Rock promoter Bill Gazzarri is always on the lookout for new gimmicks to drum up business along the Sunset Strip, where he owns a nightclub catering to rock fans.
Often, his concepts don't get off the drawing board.
For years, the cigar-chewing, Panama-hatted promoter has championed the idea of allowing the Sunset Strip rock clubs to open poker parlors.
His gambling proposal was finally raised in West Hollywood's 1986 City Council election, only to die a swift death as most of the candidates scoffed at the notion.
But recently, another of Gazzarri's schemes has been attracting more serious attention from West Hollywood government officials and business leaders.
Gazzarri's latest idea is to open a Hollywood Boulevard-style walk of fame for rock stars on Sunset Boulevard.
"It would bring more tourists into the city," Gazzarri rhapsodized. "It would bring in more business for all the restaurants and boutiques. The city can't miss."
While Gazzarri's "rock walk" idea has a long way to go before it has official city backing, it popped up recently as a proposed $1-million appropriation in West Hollywood's five-year capital improvement program.
The fact that the idea was even being considered as a proposed item angered one member of the city's Public Facilities Board, which is trying to set up capital-improvement priorities for the next five years.
'Kind of Ridiculous'
"I think it's kind of ridiculous for the city to benefit a few clubs on Sunset," said James Ward Litz. "I don't see who in West Hollywood would really benefit beyond the nightclubs."
However, some city officials say that the idea is credible enough to warrant consideration from the Public Facilities Board and other city agencies.
City Councilman Alan Viterbi sees merit in the proposal.
"Alan agrees with Bill's concept," said Viterbi's aide, Paul Koretz. "The Sunset Strip is a center for the music industry, and it could be a unique way of recognizing the city's role."
And Deborah Potter, the city's economic development coordinator, said the idea was "potentially valuable" enough to warrant placing it on the proposed capital improvement plan, which must be approved by the City Council.
Makes Wish List
"We think it needs more analysis, but we thought it was worth putting on our wish list," she said.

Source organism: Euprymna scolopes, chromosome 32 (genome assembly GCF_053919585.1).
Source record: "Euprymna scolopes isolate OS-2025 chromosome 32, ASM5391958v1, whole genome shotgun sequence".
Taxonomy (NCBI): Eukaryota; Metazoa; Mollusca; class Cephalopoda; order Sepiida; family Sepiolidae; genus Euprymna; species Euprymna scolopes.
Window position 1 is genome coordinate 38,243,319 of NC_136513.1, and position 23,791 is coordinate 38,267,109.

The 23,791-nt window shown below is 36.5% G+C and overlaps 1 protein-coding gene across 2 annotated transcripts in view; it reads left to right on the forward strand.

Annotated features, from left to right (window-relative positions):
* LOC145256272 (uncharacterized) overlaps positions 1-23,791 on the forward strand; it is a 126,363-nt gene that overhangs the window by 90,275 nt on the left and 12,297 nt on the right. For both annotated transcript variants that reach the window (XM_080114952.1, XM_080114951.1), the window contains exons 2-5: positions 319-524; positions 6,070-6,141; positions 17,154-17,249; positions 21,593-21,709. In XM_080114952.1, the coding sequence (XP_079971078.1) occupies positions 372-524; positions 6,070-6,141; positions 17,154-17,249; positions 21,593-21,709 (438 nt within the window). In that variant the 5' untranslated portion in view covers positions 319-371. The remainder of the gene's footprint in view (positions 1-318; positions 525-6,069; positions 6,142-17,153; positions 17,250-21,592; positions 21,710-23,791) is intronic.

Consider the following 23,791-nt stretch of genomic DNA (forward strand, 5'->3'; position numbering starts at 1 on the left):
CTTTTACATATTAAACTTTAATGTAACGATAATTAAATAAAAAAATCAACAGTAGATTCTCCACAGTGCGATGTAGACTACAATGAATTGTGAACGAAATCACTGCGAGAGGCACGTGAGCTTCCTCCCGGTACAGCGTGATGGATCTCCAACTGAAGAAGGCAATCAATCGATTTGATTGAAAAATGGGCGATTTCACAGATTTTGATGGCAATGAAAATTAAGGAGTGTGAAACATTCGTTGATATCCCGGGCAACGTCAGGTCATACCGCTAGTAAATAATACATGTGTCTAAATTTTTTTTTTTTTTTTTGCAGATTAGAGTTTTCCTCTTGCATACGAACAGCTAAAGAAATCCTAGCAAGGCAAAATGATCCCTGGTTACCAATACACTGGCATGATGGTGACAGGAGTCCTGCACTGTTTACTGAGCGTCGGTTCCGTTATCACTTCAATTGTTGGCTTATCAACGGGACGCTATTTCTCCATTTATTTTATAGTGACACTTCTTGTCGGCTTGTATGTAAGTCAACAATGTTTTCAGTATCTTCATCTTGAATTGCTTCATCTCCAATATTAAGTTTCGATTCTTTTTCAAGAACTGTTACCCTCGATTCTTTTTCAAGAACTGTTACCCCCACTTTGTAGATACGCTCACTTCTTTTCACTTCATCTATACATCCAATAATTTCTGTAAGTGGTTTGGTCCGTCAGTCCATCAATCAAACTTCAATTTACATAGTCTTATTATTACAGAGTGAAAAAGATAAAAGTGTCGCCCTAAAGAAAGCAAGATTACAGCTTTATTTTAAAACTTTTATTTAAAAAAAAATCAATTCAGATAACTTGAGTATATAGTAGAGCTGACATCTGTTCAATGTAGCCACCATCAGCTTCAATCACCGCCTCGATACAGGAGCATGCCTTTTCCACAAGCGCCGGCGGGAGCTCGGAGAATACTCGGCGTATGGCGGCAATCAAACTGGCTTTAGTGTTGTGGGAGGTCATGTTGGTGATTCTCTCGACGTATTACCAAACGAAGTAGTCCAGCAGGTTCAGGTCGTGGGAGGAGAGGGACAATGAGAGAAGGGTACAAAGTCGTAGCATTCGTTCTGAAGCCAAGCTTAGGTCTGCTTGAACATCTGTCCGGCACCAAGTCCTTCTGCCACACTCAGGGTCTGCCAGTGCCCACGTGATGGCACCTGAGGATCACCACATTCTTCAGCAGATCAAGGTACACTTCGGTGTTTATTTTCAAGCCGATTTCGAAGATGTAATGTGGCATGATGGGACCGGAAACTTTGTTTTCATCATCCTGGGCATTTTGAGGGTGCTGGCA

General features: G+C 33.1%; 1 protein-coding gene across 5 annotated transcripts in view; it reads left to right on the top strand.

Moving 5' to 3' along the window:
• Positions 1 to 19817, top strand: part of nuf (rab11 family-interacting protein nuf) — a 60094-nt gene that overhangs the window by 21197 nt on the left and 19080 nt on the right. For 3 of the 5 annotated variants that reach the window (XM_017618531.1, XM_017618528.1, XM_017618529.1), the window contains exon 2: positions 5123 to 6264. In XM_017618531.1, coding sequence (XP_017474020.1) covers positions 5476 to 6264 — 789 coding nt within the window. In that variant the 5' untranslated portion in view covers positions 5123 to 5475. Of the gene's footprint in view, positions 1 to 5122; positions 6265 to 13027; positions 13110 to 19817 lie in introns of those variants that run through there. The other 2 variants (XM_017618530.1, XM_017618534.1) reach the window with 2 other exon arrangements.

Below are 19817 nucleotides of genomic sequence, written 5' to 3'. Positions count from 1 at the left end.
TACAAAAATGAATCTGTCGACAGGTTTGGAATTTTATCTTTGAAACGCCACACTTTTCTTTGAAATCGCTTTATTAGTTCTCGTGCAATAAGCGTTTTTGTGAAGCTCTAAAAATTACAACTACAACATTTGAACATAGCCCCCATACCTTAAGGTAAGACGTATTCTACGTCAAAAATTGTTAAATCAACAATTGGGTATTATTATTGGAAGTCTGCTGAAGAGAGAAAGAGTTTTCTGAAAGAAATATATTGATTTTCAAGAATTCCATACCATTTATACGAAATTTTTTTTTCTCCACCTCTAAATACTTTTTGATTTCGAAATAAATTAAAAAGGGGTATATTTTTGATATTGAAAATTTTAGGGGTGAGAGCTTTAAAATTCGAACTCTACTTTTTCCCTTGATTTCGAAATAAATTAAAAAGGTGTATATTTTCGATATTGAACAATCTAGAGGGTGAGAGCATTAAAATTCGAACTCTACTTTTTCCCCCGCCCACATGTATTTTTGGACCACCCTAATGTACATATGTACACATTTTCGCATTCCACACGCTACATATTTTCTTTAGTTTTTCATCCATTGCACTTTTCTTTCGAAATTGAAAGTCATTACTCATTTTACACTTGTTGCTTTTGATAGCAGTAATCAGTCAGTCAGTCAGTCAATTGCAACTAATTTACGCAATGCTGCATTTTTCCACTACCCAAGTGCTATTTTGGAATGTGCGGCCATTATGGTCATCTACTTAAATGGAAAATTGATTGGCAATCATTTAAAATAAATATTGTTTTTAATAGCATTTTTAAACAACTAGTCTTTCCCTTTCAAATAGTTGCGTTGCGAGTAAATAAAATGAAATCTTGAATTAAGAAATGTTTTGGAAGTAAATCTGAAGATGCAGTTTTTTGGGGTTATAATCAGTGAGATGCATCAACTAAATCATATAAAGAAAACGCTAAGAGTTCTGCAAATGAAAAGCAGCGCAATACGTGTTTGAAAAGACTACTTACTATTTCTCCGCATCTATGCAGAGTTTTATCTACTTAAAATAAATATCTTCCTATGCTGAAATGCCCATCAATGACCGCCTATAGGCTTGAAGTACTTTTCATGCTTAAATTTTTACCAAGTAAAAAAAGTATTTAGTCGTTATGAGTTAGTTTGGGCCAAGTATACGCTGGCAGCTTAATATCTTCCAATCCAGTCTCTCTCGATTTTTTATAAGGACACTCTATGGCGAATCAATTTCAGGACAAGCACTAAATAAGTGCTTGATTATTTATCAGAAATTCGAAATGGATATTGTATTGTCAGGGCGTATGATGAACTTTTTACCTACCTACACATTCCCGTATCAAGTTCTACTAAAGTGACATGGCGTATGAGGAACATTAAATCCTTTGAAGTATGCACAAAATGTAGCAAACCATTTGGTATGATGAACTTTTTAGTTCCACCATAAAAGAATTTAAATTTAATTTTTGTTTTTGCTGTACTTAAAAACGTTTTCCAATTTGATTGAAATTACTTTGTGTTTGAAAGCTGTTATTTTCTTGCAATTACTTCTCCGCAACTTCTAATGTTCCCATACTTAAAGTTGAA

Potter said that if the City Council ultimately approves the $1-million appropriation, the city funds would be used to tear up existing sidewalks on both sides of Sunset, between Doheny Drive and San Vicente Boulevard, and replace them with sidewalks that could be fitted with "rock walk" designations.
Because the Hollywood Walk of Fame has copyrighted the use of stars to designate its film- and television-industry honorees, Potter said that any "rock walk" would have to use a different symbol. Gazzarri has suggested using record or guitar symbols.
Like the Hollywood Walk of Fame, which charges its honorees $3,000 when they are awarded a star, Gazzarri's "rock walk" would stay financially afloat by charging honorees a fee to have their names embedded in the sidewalk.
"We figure that we could charge $3,000 or $4,000 each time a new rock star got his record or guitar or whatever in the pavement," Gazzarri said.
The fee would most likely be paid by a record company or agent, Gazzarri added. "Once the sidewalks are redone, the city wouldn't have any more obligations," he said.
But Litz and others are skeptical about the "rock walk's" viability. "If the city has to pay to upgrade the area, one wonders what other costs the city might have to assume," Litz said.
Rick Cole, executive director of the city's nonprofit Marketing Corp., said the "rock walk" is a potential attraction, but raised fears about its novelty and its impact on surrounding neighborhoods.
"It's not exactly a fresh idea," Cole said. "It's somewhat derivative of Hollywood. We want to be sure that whatever we do is first-class and special to West Hollywood."
Indeed, Hollywood's Walk of Fame already has several counterparts, including a "rock walk" in Philadelphia and a Western walk of fame in Newhall, where saddles substitute for stars.
Cole said that the Sunset Strip nightclubs have had poor relations with neighboring residents over complaints about littering, loitering and parking and traffic congestion.
Gazzarri and Potter minimized those concerns, saying most tourists would visit the "rock walk" during the day rather than at night, the period that produces most neighborhood complaints.
Cole said the "rock walk" was just one of dozens of proposals being considered by the Marketing Corp., ranging from a Shakespeare festival to a laser light show in the sky.
Gazzarri's idea would have to be approved by the Marketing Corp.'s board of directors and eventually, the City Council.
"It's on a long list of ideas that have accumulated over the last few years," Cole said. "We haven't done a serious evaluation of the pros and cons. We hope to give it a serious look in the coming months."